Review by Frank Plowright
Before Liberty and Justice Paul Dini and Alex Ross had produced four collaborations focussing on DC’s individual iconic heroes, having each of them face real world problems. They vary the template slightly for the Justice League, pitting them instead against a microscopic and contagious alien virus that arrives on Earth and infects the population with devastating consequences for humans. It prompts speculation that the Justice League themselves may be responsible, since they harbour aliens.
While the consequences are somewhat spurious, the basic plot is a novel idea, a rarity given the Justice League’s long history by the 2003 publication, but doesn’t work as intended because it fails to provide much in the way of spectacle. There are many superbly painted pages of JLA members standing around talking, but the nature of the menace they’re up against pretty well excludes much else. Some thrills come from humanity’s territorial protectiveness, the JLA members facing conventional weapons of warfare, but it’s only in the final stages that Liberty and Justice comes to life. The creators had prefaced this with the slim Secret Origins, presenting the origins of Justice League members over a series of double page spreads, and the same artistic approach is used to focus on the secondary Justice League members coping with outbreaks of violence and panic. This is followed by the main team handling similar duties while distributing an antidote to all areas of the planet. It finally permits Ross to cut loose with the beautifully painted and imaginative scenes for which he’s known. However, even allowing for some iconic pin-ups of Aquaman, Flash and Green Lantern in the opening introductory sequence such pages account for well under a quarter of the ninety the story occupies.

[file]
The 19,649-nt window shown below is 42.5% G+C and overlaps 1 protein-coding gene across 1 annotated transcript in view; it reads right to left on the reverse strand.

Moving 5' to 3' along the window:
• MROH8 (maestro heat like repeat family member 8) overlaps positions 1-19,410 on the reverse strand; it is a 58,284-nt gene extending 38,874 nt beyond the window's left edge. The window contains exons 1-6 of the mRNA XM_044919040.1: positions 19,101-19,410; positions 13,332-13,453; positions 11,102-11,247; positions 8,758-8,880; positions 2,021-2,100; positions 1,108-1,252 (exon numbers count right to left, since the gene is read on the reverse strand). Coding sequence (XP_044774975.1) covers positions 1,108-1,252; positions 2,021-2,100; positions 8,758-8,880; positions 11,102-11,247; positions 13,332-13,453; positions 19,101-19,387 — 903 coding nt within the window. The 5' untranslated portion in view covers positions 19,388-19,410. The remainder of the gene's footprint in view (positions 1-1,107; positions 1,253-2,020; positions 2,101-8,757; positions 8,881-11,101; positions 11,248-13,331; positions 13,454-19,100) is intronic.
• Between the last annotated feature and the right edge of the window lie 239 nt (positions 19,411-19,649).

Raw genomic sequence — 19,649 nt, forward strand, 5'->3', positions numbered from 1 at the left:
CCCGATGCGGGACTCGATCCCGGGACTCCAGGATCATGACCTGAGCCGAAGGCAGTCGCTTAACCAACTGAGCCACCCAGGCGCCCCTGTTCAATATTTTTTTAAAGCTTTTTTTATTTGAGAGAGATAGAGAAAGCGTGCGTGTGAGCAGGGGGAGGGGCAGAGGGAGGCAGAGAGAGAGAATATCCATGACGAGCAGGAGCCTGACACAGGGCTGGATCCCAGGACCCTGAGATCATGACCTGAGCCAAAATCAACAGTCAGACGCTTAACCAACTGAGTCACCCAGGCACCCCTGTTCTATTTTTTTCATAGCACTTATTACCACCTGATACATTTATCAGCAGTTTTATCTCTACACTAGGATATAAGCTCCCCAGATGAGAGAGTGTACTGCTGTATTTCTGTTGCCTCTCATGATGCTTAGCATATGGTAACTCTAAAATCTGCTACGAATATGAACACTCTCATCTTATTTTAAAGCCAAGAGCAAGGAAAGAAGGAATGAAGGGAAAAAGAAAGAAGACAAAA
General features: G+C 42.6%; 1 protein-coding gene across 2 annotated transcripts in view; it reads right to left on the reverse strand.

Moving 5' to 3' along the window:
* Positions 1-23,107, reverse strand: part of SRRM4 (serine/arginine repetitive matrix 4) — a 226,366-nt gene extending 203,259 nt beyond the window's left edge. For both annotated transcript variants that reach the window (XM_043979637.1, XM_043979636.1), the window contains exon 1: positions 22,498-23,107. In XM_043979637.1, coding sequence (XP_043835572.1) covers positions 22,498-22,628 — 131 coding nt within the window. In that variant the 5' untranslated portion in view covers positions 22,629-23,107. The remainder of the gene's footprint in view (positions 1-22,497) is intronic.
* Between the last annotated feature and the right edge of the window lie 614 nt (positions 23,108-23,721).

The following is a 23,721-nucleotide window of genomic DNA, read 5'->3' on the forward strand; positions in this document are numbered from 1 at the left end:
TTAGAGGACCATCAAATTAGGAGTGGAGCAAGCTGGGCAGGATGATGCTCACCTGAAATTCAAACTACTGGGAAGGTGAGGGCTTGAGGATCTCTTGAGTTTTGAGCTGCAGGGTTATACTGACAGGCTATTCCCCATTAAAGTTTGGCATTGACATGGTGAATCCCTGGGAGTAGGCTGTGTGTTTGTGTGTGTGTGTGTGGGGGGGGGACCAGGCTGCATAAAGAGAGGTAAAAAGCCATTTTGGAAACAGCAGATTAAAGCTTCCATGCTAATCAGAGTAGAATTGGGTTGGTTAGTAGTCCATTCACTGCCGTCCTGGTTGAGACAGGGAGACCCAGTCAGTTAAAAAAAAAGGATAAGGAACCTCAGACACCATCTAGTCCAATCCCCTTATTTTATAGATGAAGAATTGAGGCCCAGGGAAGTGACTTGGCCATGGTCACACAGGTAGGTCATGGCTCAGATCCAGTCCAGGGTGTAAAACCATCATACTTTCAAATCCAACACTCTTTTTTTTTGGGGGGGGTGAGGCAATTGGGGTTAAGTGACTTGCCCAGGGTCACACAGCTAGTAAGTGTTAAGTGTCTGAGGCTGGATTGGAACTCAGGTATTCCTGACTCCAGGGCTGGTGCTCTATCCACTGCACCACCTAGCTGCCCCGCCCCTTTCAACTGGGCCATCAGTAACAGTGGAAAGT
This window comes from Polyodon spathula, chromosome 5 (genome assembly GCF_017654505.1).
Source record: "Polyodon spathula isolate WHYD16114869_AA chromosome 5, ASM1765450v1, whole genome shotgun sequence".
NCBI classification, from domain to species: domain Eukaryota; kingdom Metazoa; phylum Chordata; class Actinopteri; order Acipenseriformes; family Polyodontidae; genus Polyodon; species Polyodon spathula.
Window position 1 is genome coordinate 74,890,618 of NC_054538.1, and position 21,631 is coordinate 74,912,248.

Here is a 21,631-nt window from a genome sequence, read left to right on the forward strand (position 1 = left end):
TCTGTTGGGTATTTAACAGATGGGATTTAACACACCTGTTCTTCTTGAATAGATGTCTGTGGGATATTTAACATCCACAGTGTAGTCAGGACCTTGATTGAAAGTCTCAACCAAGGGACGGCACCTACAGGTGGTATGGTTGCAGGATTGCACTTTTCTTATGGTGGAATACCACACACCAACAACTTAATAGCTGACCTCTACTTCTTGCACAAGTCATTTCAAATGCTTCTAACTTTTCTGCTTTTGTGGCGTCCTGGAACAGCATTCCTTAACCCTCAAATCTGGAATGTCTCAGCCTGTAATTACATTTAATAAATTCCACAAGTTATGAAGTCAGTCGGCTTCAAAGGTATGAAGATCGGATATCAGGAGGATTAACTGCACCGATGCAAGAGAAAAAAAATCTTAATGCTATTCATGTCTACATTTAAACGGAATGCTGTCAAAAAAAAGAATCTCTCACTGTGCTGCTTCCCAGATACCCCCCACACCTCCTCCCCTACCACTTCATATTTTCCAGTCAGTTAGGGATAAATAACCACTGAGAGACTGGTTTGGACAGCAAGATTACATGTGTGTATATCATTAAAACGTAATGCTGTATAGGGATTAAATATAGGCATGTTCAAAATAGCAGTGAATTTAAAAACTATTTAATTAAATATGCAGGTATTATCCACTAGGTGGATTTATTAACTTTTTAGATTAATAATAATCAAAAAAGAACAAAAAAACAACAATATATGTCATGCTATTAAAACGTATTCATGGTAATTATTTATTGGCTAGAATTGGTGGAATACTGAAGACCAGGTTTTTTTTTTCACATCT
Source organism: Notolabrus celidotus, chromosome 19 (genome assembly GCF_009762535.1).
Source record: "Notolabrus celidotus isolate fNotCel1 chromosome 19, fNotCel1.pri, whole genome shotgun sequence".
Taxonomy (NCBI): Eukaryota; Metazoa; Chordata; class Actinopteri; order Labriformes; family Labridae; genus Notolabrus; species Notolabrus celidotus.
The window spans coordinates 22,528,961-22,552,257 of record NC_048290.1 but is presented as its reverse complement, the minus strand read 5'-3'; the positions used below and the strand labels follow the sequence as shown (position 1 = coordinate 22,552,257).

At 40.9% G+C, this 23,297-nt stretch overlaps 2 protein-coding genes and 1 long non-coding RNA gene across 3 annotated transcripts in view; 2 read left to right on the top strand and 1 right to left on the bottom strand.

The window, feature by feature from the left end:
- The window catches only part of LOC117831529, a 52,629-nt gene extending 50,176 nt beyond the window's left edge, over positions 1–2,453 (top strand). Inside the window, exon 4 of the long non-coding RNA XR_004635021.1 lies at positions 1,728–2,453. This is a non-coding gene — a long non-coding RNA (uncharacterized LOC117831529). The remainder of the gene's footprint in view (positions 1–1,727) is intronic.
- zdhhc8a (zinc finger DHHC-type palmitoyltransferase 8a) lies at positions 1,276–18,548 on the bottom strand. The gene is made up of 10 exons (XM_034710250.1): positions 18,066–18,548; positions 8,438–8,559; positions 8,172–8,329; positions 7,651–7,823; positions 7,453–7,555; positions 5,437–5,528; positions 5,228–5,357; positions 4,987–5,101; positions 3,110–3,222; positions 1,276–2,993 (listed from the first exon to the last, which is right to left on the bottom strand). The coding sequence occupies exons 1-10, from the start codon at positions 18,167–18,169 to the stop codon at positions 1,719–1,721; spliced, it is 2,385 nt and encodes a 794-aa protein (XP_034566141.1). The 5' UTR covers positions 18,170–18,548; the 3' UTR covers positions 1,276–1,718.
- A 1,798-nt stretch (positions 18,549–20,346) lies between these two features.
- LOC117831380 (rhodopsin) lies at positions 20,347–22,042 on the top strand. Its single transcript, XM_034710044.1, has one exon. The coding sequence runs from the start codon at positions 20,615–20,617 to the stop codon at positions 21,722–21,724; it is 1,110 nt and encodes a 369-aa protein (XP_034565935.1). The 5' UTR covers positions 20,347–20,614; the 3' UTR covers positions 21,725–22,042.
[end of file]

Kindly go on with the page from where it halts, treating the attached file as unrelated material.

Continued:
File under worthy, but dull. By 2003 DC had solved the production problems of the glossy paper stock crinkling under the original treasury size presentation, so as far as the physical reading experience is concerned, this is smoother than the previous Dini and Ross works. The alternative is finding this along with their other collaborations shrunk to traditional trade paperback size in The World’s Greatest Superheroes.